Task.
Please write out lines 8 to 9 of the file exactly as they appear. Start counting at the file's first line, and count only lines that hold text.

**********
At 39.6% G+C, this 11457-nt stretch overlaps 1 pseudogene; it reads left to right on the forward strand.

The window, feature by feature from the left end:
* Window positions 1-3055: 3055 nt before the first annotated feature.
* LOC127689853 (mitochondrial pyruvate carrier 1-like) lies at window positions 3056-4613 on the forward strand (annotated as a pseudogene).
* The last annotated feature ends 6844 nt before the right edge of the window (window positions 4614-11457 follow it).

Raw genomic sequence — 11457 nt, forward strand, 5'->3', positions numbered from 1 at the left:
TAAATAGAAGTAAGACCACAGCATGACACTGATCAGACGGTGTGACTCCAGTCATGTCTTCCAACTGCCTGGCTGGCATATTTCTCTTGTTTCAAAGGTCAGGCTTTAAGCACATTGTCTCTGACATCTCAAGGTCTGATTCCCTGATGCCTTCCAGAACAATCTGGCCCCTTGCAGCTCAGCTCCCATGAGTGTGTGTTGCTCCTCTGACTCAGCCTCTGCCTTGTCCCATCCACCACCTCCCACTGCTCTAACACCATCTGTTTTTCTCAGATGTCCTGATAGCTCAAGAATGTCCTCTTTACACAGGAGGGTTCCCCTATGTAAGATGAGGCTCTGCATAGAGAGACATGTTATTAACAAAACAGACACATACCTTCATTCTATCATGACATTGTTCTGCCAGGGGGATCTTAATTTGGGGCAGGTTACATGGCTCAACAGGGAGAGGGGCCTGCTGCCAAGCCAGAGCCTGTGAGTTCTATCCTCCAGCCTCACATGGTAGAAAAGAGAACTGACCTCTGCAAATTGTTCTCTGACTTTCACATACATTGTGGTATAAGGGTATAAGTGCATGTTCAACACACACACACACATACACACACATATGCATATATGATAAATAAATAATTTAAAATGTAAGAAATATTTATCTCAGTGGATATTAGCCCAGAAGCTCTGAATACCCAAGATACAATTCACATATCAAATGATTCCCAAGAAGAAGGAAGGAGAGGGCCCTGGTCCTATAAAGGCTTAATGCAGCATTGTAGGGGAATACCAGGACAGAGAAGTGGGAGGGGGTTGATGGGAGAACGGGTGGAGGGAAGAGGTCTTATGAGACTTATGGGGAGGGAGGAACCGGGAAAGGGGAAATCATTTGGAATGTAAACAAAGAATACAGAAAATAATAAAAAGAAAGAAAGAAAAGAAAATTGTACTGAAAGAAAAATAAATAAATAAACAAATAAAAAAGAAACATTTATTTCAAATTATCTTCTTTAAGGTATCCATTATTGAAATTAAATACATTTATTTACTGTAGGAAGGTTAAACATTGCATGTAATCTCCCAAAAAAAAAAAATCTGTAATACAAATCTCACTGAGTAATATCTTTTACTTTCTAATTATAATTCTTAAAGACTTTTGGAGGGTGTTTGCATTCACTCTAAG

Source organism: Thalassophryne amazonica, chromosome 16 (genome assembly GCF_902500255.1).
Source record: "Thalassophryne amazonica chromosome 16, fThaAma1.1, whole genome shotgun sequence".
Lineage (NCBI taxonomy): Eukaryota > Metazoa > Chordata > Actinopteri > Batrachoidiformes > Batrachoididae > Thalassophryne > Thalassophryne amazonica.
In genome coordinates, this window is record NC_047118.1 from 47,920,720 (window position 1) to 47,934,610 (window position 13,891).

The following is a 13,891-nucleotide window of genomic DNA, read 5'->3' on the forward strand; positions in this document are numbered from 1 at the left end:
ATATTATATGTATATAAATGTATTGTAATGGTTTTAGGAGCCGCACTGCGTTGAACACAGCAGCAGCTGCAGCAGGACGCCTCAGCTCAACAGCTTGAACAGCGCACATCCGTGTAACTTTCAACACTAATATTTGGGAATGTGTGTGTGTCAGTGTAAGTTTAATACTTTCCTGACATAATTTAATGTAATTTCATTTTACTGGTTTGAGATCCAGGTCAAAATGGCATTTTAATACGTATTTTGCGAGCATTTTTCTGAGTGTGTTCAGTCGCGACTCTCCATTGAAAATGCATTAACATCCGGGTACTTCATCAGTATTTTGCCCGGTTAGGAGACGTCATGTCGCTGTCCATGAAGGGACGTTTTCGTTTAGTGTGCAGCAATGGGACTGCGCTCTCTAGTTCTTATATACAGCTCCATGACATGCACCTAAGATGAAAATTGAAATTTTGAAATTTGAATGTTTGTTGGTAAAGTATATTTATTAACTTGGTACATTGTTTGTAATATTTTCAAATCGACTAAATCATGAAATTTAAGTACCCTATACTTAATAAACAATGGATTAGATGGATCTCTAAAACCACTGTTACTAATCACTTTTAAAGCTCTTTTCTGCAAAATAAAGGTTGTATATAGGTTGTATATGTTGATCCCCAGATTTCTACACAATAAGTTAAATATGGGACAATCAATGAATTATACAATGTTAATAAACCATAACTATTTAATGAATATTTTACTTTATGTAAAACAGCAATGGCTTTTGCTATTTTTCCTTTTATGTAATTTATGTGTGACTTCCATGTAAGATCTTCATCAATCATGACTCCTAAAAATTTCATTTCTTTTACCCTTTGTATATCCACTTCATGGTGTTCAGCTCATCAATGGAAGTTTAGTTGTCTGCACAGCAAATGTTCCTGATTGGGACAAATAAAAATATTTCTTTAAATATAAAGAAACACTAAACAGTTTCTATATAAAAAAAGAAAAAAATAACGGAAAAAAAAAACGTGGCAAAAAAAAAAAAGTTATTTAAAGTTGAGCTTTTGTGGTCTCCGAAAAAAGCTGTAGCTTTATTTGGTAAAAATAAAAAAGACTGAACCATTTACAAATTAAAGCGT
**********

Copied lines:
Source organism: Thalassophryne amazonica, chromosome 16 (genome assembly GCF_902500255.1).
Source record: "Thalassophryne amazonica chromosome 16, fThaAma1.1, whole genome shotgun sequence".